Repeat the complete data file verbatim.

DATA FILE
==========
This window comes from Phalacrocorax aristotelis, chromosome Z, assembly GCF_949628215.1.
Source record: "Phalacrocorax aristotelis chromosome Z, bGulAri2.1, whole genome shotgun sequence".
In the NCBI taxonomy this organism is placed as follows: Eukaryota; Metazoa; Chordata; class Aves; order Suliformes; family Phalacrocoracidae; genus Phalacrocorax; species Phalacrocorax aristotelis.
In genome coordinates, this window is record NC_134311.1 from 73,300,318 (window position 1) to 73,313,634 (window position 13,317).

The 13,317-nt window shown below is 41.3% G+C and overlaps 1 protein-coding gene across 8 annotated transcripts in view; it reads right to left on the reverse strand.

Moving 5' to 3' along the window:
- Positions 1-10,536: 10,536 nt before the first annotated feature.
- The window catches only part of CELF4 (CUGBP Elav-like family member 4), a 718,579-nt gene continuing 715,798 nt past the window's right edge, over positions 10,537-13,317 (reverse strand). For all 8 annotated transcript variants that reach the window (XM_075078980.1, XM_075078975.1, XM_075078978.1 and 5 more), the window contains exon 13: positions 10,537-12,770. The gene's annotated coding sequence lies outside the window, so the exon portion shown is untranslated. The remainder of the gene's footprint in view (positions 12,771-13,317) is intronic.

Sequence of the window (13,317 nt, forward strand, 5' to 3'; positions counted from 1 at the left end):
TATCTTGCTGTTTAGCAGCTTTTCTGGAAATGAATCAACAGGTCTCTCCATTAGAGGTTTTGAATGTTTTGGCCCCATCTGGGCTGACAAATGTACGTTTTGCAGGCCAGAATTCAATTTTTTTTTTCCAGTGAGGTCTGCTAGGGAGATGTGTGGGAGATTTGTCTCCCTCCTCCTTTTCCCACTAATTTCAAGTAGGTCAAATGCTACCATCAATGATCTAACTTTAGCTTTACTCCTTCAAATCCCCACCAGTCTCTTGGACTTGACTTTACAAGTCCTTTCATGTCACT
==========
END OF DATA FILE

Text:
This window comes from Phalacrocorax aristotelis, chromosome Z, assembly GCF_949628215.1.
Source record: "Phalacrocorax aristotelis chromosome Z, bGulAri2.1, whole genome shotgun sequence".
In the NCBI taxonomy this organism is placed as follows: Eukaryota; Metazoa; Chordata; class Aves; order Suliformes; family Phalacrocoracidae; genus Phalacrocorax; species Phalacrocorax aristotelis.
In genome coordinates, this window is record NC_134311.1 from 73,300,318 (window position 1) to 73,313,634 (window position 13,317).

The 13,317-nt window shown below is 41.3% G+C and overlaps 1 protein-coding gene across 8 annotated transcripts in view; it reads right to left on the reverse strand.

Moving 5' to 3' along the window:
- Positions 1-10,536: 10,536 nt before the first annotated feature.
- The window catches only part of CELF4 (CUGBP Elav-like family member 4), a 718,579-nt gene continuing 715,798 nt past the window's right edge, over positions 10,537-13,317 (reverse strand). For all 8 annotated transcript variants that reach the window (XM_075078980.1, XM_075078975.1, XM_075078978.1 and 5 more), the window contains exon 13: positions 10,537-12,770. The gene's annotated coding sequence lies outside the window, so the exon portion shown is untranslated. The remainder of the gene's footprint in view (positions 12,771-13,317) is intronic.

Sequence of the window (13,317 nt, forward strand, 5' to 3'; positions counted from 1 at the left end):
TATCTTGCTGTTTAGCAGCTTTTCTGGAAATGAATCAACAGGTCTCTCCATTAGAGGTTTTGAATGTTTTGGCCCCATCTGGGCTGACAAATGTACGTTTTGCAGGCCAGAATTCAATTTTTTTTTTCCAGTGAGGTCTGCTAGGGAGATGTGTGGGAGATTTGTCTCCCTCCTCCTTTTCCCACTAATTTCAAGTAGGTCAAATGCTACCATCAATGATCTAACTTTAGCTTTACTCCTTCAAATCCCCACCAGTCTCTTGGACTTGACTTTACAAGTCCTTTCATGTCACT